Thomas' Calculus 13th Edition

Published by Pearson
ISBN 10: 0-32187-896-5
ISBN 13: 978-0-32187-896-0

Chapter 5: Integrals - Section 5.5 - Indefinite Integrals and the Substitution Method - Exercises 5.5 - Page 295: 40

Answer

$\frac{1}{3}(1-\frac{1}{x^2})^{3/2}+C $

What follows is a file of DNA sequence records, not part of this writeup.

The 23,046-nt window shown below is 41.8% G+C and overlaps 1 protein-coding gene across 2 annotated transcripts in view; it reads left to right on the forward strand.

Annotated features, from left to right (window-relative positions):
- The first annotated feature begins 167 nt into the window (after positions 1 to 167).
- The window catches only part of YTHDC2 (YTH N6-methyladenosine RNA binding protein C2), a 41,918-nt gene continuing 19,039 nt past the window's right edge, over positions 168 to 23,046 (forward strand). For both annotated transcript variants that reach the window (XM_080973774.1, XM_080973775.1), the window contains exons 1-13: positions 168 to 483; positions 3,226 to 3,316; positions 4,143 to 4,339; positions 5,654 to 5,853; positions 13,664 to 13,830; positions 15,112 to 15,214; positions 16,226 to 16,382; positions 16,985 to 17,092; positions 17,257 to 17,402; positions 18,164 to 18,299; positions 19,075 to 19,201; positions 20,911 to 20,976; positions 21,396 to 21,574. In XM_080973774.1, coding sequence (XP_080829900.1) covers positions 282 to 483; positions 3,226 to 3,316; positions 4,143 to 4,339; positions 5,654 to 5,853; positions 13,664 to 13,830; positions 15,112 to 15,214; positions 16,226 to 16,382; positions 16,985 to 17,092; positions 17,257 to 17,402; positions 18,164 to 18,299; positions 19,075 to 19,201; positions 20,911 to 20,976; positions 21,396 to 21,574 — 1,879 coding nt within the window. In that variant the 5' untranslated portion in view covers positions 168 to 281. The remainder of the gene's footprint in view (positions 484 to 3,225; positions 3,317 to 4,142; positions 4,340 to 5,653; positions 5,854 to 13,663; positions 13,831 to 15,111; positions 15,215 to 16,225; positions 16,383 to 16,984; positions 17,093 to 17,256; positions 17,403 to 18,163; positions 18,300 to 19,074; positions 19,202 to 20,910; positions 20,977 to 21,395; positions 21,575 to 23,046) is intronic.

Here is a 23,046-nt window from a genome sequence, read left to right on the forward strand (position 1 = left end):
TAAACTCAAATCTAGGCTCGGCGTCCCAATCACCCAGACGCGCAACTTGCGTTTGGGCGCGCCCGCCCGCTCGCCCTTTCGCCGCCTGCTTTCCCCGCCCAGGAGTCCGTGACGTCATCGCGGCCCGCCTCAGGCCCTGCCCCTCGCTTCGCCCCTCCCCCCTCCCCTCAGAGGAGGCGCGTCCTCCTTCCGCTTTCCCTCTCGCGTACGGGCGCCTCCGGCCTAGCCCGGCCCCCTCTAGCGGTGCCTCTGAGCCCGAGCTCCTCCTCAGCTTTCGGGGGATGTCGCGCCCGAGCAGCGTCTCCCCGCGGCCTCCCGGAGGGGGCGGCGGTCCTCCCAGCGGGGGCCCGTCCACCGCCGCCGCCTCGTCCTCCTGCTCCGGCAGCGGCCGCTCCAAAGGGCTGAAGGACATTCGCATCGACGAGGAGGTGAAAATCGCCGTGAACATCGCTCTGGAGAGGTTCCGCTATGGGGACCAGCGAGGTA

Work Step by Step

We use the u-substitution: $u=1-\frac{1}{x^2}$ Derive: $du=\frac{2}{x^3}dx$ $\frac{1}{2}du=\frac{1}{x^3}dx $ Substitute: $\int \frac{1}{x^3}\sqrt{\frac{x^2 -1}{x^2}}dx $ =$\int \frac{1}{x^3}\sqrt{1-\frac{1}{x^2}}dx $ =$\int \sqrt{u}\frac{1}{2}du $ =$\frac{1}{2}\int u^{1/2}du $ =$\frac{1}{3}u^{3/2}+C $ =$\frac{1}{3}(1-\frac{1}{x^2})^{3/2}+C $
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